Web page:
• Go to the top menu and select File, from the menu select Save As.

  • In the Save As dialogue box, type the Project Name and click .

The next time you open this project, the Sketchbook will come up first, showing the work that you have already done. (See example below.)

5. To open a saved project:

  • Go to the top menu bar and select File, from the menu select Open. The Open an Existing Project dialogue box will appear.

  • Select the Existing Project you wish to use and click .

So what does this all mean?

I like to think that the Sketchbook behaves like a Trading Post in the middle of EQ4. Every time you copy a block from the library, it passes through the Sketchbook. The same with fabrics, the Sketchbook is the "middleman" ("middlewoman?") in the transfer. When you save to Disk, what you are saving is the content of the Sketchbook. New block designs must go through the Sketchbook on the way to a quilt or library.

It all seems very simple, so where's the confusion? Well, if I have been reading my email from Info-EQ mail list correctly, most of the problems stem from what some people have been describing as "two step saving". The apparent need to SAVE in the Sketchbook and then SAVE again to disk. Certainly this is how things appear in the EQ4 users' manuals. The words "save to Sketchbook" are used often. This has definitely mislead some users. Here is what you should remember:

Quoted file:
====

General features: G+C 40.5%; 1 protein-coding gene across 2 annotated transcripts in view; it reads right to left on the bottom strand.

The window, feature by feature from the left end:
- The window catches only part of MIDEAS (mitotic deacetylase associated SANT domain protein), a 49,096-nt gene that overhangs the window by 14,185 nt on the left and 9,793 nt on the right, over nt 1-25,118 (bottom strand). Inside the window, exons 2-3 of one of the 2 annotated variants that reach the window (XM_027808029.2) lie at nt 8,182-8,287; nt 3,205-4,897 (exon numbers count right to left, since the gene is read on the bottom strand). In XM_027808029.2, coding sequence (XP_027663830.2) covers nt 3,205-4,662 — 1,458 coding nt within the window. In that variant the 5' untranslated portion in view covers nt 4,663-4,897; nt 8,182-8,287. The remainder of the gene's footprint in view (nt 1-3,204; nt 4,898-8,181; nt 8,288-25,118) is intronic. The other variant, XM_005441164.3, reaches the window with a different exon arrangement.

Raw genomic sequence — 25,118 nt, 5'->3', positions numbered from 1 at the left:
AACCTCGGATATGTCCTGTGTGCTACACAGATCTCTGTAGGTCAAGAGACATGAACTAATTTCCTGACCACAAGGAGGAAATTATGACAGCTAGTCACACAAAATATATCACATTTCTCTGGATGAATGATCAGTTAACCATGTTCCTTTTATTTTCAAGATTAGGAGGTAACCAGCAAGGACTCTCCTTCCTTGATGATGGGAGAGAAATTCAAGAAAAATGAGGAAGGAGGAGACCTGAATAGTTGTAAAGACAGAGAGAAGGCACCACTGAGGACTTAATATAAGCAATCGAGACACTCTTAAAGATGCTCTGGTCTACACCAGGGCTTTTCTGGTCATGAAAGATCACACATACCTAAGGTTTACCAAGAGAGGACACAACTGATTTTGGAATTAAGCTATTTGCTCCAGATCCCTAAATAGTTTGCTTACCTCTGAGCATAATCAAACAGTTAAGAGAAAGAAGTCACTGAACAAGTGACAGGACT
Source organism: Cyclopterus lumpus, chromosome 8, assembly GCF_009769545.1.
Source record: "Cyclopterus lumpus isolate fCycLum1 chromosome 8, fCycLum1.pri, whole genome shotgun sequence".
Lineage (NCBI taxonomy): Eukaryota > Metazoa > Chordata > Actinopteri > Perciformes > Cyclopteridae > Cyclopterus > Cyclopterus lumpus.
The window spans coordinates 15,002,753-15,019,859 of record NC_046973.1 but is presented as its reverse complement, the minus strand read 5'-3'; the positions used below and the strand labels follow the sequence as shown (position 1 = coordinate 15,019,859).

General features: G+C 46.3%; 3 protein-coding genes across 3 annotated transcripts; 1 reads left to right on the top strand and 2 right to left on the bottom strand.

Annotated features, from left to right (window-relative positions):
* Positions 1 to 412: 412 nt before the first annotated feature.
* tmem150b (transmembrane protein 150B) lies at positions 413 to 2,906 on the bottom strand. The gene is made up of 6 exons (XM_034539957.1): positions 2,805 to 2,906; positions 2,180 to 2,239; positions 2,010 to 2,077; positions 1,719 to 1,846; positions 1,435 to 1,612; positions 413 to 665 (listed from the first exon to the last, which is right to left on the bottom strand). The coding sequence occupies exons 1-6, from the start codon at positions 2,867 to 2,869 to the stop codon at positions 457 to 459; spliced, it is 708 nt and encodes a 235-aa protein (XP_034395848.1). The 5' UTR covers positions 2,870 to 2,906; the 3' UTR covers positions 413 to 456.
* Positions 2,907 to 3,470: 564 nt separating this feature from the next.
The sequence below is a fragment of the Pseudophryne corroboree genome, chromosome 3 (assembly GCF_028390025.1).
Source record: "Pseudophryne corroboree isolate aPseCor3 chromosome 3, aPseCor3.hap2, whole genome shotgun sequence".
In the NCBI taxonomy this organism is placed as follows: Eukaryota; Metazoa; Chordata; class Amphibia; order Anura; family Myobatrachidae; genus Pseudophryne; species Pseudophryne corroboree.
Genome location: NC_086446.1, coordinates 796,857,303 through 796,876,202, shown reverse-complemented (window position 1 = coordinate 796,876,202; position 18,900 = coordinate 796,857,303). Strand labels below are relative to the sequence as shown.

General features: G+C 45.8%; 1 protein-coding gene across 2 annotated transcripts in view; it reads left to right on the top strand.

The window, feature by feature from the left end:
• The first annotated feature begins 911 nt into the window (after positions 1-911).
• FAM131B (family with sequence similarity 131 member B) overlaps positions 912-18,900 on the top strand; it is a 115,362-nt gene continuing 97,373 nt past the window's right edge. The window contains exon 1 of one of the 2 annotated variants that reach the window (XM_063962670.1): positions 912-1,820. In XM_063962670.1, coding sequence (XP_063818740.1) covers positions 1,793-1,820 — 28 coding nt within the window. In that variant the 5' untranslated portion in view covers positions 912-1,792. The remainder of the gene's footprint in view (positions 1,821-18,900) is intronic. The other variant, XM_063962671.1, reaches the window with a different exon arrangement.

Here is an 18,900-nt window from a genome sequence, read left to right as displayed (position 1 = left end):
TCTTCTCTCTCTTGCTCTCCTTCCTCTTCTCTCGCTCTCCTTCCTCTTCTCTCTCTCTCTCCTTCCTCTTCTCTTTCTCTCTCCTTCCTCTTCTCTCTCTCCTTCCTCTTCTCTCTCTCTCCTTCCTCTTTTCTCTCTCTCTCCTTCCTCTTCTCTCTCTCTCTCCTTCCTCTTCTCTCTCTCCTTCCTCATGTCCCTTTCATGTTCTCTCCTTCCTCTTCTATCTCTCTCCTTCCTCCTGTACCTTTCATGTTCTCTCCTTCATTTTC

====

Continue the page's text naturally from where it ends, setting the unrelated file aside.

1. "Copy to Sketchbook" blocks, quilts and fabrics
  2. "Save" only when doing the following:
  • When using the File Menu Save Command to back up the project sketchbook to the hard drive to prevent loss of data. It is highly recommended that backup be done frequently as you never know when a program or Windows might freeze.
  • When closing a project.
  • When exiting Electric Quilt.

To summarize.

1. The EQ4 Sketchbook is the mid point for all transfers of blocks and quilts, both within the program and to computer storage disks.

2. EQ4 Worktables allow you to work on only one quilt or block at a time. The Sketchbook behaves as a temporary shelf where you can KEEP things while working on a project.

3. When you exit from an EQ4 project, everything in the Sketchbook is erased. Therefore you must save to disk when backing up data, before changing projects, or exiting Electric Quilt.

4. When you open an existing EQ4 project, everything in that project will appear in that project's Sketchbook ready for access.

5. All new Sketchbooks contain a set of default fabrics. You may set up your own set of defaults if you wish.

6. Whatever you do otherwise, Save your work to disk OFTEN.

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Electric Quilt Software review
click here